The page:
It's not about the work, even though it has taken over my life because as Dame Eleanor said in the comments of my last post, those tasks are easy to knock off.
It is kind of about the hours, because they're eating up all my time.
But really, it's about this. The people I'm working with are good people, but we definitely have different approaches:
- I'm a systems person, in that I like to have things set up so that they're fair for everyone. With a system, you can point to a way that things work so that they're fair and work within it. It frustrates me when others say "but what about X person?" and don't consider how decisions are going to affect Z and A. Thinking about the individual isn't bad--I don't mean that--it's just that operating in the moment like that leaves a lot of fallout for someone else to consider, and that someone else is often me. It's just a different way of operating, but for me it's exhausting.
- Also in being a systems person: if you believe that something is going to be a clusterfail, do you let those chips fall where they may? Can you do that and be a good person? I guess I don't think you can, because I keep giving my opinion about how to fix certain things that I know about when asked. The person whose job it is to answer these questions is off doing scholarship or something, and I'm putting out fires that are not my fires to put out.
- Or sometimes I'm trying to put out fires but failing to do so. Example: being asked "How do we solve A?" and answering "well, we can do B and C," only to hear "Right, right--I guess there's nothing we can do about A, then." I can see problems or barriers and explain them, but if people aren't listening to that, it really is a waste of time.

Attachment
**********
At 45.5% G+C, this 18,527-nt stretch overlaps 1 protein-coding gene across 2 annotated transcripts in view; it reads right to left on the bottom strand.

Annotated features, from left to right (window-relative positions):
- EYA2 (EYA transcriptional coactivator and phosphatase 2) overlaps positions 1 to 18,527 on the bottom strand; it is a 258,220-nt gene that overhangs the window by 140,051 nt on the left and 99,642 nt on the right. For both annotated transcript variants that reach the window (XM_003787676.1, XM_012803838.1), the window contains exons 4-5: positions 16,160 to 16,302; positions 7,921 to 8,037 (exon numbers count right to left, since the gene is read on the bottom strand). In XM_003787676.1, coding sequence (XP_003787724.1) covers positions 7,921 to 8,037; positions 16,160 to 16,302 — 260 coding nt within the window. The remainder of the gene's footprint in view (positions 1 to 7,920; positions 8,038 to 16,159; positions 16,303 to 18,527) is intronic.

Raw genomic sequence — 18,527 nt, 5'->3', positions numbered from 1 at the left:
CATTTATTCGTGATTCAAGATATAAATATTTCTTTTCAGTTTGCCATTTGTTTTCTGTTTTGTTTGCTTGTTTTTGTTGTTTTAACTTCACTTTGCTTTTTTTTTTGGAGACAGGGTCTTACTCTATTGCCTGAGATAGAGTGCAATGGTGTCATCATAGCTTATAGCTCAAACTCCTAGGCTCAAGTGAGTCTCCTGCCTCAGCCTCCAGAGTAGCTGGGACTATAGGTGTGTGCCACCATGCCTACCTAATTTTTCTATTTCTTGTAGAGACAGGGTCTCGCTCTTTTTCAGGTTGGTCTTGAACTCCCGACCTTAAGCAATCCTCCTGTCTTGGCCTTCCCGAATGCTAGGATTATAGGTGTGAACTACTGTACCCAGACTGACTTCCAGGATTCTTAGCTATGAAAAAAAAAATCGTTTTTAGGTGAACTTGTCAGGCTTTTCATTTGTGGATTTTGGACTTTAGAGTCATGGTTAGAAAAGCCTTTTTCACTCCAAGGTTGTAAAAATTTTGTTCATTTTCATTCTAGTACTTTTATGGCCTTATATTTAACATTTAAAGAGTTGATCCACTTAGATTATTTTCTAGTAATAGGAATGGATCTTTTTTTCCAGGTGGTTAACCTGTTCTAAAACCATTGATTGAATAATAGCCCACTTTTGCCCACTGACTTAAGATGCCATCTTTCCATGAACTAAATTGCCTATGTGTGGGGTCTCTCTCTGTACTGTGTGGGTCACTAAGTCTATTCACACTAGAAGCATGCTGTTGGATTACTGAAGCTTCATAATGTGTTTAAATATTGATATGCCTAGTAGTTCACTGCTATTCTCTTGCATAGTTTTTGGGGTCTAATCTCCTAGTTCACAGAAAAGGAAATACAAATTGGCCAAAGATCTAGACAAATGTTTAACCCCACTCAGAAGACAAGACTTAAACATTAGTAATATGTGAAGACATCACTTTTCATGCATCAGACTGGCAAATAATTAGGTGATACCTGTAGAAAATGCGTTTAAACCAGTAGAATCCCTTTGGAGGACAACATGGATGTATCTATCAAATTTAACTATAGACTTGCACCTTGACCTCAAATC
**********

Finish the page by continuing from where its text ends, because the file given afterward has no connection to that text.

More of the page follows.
- The people for whom I'm spending all these many hours solving problems absolutely do not care at all that I'm doing it. It's invisible and thankless work. Sure, I can look in the mirror and say "problem solved--well done, you!" but that's about it. It seems petty, and it is, but there you have it. This is the only thing that's brought me to tears in these many months, and while I know there's a lot of displacement here (my mother's death, covid, etc. etc.), that's still saying something.
Henslowe: "Strangely enough, it all turns out well."
Henslowe: "I don't know. It's a mystery."
Maybe it'll all turn out well in ways I can't anticipate. Maybe I could "unhand that man" and everything would still be okay.
And maybe I could ignore my email until noon every day at the very least, since that's a practical step in the right direction.
Edited to add: And this is why I love blogging and all of you. I can't share this with anyone else.
Edited to add: it’s completely understandable that no one would notice the work because they have much bigger things on their mind right now.